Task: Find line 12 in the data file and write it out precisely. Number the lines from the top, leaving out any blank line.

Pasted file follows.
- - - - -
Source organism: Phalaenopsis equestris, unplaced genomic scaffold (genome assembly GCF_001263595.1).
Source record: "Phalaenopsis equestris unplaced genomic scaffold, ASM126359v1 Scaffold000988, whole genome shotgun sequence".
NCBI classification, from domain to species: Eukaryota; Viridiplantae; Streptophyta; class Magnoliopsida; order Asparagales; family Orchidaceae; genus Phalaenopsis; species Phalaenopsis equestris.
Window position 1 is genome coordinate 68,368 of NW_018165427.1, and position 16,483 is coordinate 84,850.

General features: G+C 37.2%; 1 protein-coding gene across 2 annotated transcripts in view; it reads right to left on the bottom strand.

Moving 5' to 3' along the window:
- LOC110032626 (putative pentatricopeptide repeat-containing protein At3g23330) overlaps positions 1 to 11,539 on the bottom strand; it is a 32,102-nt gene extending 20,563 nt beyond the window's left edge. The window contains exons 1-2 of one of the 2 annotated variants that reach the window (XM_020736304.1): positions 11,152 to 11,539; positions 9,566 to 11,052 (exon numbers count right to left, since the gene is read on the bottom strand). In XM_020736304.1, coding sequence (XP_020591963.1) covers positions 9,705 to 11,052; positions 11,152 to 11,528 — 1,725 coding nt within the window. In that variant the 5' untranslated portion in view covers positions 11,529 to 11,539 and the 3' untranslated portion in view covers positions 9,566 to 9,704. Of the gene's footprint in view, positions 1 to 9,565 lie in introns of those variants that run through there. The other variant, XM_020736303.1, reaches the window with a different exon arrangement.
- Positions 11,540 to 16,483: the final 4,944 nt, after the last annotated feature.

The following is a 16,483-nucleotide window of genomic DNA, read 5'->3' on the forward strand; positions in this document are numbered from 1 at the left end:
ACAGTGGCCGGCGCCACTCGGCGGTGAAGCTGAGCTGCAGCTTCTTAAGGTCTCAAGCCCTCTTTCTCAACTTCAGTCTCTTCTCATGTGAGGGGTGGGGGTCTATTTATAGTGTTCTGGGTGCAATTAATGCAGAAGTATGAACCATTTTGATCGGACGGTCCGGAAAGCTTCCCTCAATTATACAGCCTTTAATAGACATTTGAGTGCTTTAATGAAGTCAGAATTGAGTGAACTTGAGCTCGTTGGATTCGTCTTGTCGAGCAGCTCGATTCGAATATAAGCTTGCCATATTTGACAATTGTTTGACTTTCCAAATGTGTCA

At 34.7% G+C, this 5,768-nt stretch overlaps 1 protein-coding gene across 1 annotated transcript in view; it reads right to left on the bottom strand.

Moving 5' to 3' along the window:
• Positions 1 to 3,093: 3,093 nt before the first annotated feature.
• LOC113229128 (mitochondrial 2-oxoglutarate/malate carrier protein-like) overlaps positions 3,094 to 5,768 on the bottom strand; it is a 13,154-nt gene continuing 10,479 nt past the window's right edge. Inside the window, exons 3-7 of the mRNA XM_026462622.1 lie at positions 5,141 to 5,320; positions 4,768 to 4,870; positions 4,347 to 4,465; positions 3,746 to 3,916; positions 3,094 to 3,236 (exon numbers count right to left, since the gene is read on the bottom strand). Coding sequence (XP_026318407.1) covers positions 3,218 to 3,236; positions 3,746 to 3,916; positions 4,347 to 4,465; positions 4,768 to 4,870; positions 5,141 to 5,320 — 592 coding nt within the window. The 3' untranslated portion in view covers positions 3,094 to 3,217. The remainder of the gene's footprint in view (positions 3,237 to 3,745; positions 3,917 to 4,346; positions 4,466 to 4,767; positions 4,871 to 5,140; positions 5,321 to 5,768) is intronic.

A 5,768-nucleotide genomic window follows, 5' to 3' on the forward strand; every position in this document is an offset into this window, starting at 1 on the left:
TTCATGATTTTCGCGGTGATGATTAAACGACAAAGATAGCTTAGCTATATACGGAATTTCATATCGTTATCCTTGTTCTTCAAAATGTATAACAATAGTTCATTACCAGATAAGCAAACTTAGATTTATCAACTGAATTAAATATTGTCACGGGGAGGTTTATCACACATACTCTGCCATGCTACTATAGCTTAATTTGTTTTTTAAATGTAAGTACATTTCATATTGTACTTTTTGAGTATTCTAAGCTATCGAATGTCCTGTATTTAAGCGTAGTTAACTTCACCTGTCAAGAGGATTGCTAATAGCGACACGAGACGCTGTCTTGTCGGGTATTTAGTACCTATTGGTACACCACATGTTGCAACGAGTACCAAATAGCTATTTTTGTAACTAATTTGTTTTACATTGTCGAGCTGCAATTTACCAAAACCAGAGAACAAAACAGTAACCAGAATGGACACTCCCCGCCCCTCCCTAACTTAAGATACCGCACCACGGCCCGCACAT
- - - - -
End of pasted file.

Moving 5' to 3' along the window: